Lesson learned: There is no wrong advice. However, there are only a few that are valid for certain periods of time or at certain stages of your company. Keep in mind that no one in this world knows your company, your product or your vision better than you.

The Greatest Asset of 500 Startups Is the Co-working Space

Before I joined 500 Startups, I remember someone told me,“Dave McClure is the greatest asset of 500 Startups.” In my opinion, the greatest asset of 500 Startups is the co-working space. I spent 14 to 16 hours in the office every single day. In my own apartment, I don’t even have any furniture. It’s more like a place to crash than a home! But being able to work together with my 500 Startups batchmates, high-speed internet, and a fully stocked refrigerator is like heaven for any startup!

Batch 6 of 500 Startups has over 70 percent of founders originating from outside of the US. It feels like going back to college again, except the guys who sit next to you are spending like 10 to 12 hours per day working. This not only gave me a lot of motivation, but it also gave me new knowledge just by working near them in the same space. For example, no one on my team knew how to set up a server. Adam, CEO of Binpress, is an expert and offered us all the help when he could.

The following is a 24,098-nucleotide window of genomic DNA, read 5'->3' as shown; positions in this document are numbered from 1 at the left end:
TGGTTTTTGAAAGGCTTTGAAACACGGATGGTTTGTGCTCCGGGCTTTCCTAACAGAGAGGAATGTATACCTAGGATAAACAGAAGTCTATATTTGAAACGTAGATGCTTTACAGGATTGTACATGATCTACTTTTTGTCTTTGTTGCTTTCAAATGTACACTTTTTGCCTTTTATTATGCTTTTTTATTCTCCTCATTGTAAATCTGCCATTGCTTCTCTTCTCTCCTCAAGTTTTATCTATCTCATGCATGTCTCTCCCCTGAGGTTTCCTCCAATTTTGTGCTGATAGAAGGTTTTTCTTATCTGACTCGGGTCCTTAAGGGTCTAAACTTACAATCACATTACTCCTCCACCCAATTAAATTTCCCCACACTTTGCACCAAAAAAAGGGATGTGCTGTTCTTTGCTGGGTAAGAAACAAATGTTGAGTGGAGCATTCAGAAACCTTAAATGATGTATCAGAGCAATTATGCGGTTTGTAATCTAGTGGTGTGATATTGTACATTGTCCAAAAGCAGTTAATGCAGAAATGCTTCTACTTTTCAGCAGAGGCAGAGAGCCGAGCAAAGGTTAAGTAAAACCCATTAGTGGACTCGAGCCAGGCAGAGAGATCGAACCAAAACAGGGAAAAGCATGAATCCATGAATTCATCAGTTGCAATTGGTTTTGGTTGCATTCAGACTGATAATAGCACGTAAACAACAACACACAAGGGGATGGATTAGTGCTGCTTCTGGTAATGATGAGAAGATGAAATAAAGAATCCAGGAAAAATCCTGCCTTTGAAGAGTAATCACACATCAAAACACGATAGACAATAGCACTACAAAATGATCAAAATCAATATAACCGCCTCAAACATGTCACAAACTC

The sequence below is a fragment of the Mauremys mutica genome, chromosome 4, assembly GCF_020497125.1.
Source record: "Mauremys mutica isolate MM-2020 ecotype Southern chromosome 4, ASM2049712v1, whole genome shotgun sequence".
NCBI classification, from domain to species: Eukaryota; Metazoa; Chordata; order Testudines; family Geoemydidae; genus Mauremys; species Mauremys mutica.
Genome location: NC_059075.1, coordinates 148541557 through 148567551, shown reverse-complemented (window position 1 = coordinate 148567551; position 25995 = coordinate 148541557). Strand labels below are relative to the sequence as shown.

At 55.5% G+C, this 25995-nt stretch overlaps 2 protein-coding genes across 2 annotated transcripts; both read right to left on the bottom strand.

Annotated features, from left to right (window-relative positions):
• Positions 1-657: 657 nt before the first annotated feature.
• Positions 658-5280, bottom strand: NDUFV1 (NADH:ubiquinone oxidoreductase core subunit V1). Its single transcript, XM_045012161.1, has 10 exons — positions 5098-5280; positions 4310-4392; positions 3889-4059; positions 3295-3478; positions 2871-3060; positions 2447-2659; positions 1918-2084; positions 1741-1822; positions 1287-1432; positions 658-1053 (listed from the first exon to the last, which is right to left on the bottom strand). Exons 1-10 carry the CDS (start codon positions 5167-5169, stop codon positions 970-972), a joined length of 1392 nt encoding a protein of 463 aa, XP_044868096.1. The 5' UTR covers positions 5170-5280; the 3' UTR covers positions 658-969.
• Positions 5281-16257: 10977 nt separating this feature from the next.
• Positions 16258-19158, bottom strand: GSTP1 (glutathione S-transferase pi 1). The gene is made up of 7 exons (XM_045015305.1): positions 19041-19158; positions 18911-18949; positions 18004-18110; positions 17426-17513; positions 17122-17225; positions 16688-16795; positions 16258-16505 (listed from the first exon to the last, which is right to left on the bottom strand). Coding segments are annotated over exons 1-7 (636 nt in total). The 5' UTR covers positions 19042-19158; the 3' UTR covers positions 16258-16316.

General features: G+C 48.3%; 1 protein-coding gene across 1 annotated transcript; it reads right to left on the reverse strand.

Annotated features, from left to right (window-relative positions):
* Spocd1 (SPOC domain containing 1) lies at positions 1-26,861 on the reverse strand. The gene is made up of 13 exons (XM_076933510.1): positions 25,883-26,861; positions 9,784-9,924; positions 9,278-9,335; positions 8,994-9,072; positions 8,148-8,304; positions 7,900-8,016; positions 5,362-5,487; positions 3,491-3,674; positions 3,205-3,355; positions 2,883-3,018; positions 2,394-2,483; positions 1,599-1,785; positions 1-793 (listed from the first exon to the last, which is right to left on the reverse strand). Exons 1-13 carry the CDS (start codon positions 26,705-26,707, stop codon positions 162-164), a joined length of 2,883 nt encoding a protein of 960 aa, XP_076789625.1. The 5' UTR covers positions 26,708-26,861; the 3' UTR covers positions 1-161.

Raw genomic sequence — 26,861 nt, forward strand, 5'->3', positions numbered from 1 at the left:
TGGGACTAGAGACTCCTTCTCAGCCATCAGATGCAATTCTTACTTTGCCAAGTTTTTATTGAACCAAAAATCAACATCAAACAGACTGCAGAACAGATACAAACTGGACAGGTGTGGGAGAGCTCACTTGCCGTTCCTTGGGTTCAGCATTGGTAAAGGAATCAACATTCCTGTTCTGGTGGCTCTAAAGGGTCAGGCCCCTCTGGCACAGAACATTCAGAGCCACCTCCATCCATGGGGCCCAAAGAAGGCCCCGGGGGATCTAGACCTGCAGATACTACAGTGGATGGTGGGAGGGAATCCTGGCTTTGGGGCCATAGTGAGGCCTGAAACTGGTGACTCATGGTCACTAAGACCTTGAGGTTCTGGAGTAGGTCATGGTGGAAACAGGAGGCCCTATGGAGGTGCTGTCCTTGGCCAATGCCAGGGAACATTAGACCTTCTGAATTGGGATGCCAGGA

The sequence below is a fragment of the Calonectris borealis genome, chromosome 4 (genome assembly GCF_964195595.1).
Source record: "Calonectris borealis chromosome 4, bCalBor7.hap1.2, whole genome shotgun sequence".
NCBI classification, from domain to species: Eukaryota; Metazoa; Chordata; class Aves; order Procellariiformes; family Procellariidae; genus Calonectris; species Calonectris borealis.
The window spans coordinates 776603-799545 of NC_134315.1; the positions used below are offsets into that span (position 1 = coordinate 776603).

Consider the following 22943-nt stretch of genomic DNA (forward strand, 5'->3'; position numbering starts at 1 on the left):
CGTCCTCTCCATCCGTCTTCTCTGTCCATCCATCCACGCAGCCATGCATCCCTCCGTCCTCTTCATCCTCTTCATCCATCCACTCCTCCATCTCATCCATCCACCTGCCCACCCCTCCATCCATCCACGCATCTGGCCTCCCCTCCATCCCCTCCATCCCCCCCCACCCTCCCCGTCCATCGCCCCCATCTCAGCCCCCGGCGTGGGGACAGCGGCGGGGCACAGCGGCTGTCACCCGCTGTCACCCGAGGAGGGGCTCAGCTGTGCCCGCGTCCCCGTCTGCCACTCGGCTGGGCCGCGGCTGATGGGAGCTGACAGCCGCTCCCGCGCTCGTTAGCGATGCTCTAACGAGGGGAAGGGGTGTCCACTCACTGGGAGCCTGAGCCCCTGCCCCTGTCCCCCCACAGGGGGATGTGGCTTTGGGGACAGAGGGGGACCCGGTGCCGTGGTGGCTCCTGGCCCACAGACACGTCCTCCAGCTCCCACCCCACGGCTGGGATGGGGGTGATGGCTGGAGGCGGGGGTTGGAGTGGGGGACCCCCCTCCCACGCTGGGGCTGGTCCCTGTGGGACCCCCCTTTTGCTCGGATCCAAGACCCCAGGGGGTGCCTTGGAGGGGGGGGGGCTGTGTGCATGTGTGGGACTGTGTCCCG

Spend More Time With Your Batchmates and Teammates

With the greatest asset of 500 Startups being the co-working space, I have learned from my batchmates as much as from the mentors and the staff of 500 Startups. Needless to say, 500 Startups have some of the most awesome staff on earth. Everyone is so caring and giving.

Spending time with my batchmates during the accelerator program helped me forge many great friendships. We spent days and nights together at the office, giving each other a hand, support for courage, or just a compliment to make the day better. It really makes you feel better knowing you are not going through this alone.

For many teams who didn’t have an office before, 500 Startups is probably the first time that they can have their team all sitting together in one place. Better yet, many of us live together in the same building or apartment, making it the a great opportunity to spend time with each other. However, we had to avoid the trap of turning into workaholics, this is something I admit, that was hard for me. At the end of the day, you’re building the company not by building the product, but by building the people who will grow the company together with you.

This post is dedicated to all of my batchmates, 500 Startups’ staff, Christine Herron, Marvin Liao, Jun Li, Maneesh, Deepak, Dave, Christine Tsai, George, Max, Melissa, and everyone! This post first appeared on Thuy’s personal blog as Things I Wish I Knew When I Joined 500 Startups.

Did you participate in an accelerator? What do you wish you had known before participating?

Image Credits: Truong Thanh Thuy

ThuyTruong Thanh Thuy is the co-founder of GreenGar, the creator of real-time collaborative applicationWhiteboard. She is a 500 Startups alumnus and spends her time between San Francisco and Ho Chi Minh City. Follow her on Twitter at @thuymuoi.